There can be a perception among younger staff that to get to the top you have to make sacrifices – from family to friends, and everything in between. Unfortunately, that was pretty accurate for a long time, but many women at the top today are achieving while still maintaining that work-life balance. Employers need to better showcase the route up the career ladder and champion women in the business in an authentic way.

Lastly, those at the top need to have the mentality of raising up the younger generation. I got statutory maternity leave and couldn’t afford to take more than that. But I’m going to fight for better terms for the current generation. The older generation did have to fight. Now it’s about supporting younger colleagues rather than being satisfied that some of us made it. 

What support structures and organisations are most important and effective to you as a woman in the digital industry? 

There are a lot of organisations that cultivate great conversations and media partners are bringing women together on a more ad-hoc basis, too. I think Bloom is particularly effective because it welcomes women from all levels of the industry. It has an inclusive and vibrant feel and is tackling real issues. I’ve actually tried not to be too involved in leading its direction from our agency point of view because I love the fact there are other female colleagues here doing just that from all levels and from all backgrounds.

Closer to home, I think we’re doing great things at mSix&Partners with access to things like WPP Unite and have been recognised as Best Employee Diversity Network recently. What I’m most excited about is the Gender Community we are launching across The&Partnership and mSix&Partners. It’s going to be a collective of women’s voices, lives, and experiences in the workplace.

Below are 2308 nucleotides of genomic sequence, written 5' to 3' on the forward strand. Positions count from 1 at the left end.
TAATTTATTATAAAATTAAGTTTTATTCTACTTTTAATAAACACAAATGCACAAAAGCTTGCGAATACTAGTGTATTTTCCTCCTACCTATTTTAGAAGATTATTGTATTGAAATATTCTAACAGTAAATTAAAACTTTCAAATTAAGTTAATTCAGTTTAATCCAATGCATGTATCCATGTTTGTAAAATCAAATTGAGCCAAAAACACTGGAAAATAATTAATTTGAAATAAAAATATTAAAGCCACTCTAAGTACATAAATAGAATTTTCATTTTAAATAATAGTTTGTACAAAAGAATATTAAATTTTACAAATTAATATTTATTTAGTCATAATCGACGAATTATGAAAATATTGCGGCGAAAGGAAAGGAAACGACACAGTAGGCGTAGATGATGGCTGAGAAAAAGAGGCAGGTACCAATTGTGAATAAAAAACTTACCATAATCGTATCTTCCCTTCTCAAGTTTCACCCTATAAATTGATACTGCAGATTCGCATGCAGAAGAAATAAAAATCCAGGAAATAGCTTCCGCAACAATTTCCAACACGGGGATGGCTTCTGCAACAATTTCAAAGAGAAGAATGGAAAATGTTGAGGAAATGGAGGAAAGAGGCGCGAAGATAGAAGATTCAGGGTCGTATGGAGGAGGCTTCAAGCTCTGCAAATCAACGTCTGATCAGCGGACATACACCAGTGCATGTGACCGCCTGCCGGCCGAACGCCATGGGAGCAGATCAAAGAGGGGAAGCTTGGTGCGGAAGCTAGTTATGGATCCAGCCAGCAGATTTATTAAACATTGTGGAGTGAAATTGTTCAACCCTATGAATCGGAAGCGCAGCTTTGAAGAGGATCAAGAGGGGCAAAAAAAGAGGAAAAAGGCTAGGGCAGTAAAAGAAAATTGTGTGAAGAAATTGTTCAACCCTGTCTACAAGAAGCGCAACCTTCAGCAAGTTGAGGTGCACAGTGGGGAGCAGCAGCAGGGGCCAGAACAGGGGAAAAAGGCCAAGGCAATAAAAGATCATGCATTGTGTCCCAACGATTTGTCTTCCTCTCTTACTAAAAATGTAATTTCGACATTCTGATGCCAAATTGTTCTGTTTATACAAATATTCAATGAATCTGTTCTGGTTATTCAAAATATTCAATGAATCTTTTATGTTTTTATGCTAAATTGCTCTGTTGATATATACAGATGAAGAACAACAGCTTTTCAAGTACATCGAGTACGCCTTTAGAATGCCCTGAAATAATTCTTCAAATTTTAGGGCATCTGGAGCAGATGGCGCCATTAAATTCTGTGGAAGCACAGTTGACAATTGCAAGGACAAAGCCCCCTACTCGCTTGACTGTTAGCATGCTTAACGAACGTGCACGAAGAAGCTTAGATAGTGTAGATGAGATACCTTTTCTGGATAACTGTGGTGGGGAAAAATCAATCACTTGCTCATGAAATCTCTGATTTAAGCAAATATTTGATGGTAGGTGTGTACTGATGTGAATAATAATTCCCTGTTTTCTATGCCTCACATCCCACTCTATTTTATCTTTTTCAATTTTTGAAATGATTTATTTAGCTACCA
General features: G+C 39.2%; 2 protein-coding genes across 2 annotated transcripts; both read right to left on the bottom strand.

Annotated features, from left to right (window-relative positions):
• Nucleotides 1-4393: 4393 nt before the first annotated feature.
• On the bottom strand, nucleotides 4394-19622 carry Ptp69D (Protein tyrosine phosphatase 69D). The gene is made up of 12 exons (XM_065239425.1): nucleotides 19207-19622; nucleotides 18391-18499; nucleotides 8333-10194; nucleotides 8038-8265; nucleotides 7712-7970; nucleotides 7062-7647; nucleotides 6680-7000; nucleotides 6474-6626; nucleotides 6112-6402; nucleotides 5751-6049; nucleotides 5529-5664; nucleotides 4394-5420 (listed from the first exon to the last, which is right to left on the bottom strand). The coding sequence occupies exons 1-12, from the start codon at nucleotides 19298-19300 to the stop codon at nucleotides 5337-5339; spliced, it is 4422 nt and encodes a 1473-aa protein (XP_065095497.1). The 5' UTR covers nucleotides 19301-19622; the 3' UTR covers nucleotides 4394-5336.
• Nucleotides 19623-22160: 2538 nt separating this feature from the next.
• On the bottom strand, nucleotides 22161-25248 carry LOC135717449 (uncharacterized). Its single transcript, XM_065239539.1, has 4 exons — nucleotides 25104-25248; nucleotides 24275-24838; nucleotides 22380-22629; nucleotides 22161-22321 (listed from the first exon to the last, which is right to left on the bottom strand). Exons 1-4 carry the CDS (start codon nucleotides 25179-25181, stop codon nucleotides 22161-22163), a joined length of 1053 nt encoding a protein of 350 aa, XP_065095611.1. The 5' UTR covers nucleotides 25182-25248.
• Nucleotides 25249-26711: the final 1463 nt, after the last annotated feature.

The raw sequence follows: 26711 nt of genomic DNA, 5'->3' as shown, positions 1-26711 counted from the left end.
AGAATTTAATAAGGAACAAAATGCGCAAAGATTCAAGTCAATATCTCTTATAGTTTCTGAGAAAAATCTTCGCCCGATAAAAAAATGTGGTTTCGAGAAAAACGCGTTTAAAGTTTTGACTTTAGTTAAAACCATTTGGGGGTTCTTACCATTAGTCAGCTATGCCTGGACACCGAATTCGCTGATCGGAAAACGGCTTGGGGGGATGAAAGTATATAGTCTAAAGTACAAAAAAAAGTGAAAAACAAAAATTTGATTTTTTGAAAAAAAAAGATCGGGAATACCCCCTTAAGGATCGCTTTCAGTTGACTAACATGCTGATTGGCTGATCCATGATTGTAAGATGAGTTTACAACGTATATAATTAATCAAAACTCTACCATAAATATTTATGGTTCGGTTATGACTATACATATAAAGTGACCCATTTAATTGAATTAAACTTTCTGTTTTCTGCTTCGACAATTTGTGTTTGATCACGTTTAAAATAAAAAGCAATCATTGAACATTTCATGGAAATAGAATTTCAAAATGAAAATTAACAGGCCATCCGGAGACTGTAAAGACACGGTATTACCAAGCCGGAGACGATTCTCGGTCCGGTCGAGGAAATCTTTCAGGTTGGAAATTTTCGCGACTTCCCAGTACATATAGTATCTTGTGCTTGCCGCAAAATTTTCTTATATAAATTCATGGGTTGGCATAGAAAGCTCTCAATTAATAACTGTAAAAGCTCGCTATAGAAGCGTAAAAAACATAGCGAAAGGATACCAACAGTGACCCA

We’re creating a community to allow us to do what Bloom and WACL are doing but in-agency to make a difference that can be felt within the building. Coming together to create a network for anyone who identifies as a woman.

What is the biggest misconception about women and by women in the digital industry? 

That we make big sacrifices to get to the top. We absolutely did in previous generations and things are by no means perfect across the industry yet. The outside would look at my career and assume I’m never home (as I have a big commute) and I never switch off (as I’m responsive to when my team need me). It’s the opposite. My kids couldn’t be prouder and they don’t feel overlooked.  They feel inspired to dream big and have successful careers.  I work with supportive leaders and I have an incredible team and so together we understand the importance of the work life balance and give each other the time for what is really important.  

Everyone makes some sacrifices regardless of gender. Hybrid working should be celebrated as being the foundation of eradicating any sacrifice. We’ve proven we can deliver anywhere and in any place. Presenteeism is a thing of the past and no longer do we have to miss important school events and life anniversaries in the working world today.  

People’s everyday lives – and how it can encroach on work – have been normalised.  I have regularly been seen on a Zoom preparing the evening supper or taking a meeting on a dog walk.  We should champion that normalisation rather than play into the idea that, as a woman in the industry, you have to give up everything else and go head-to-head with anyone else, particularly another woman.  There is room for all of us!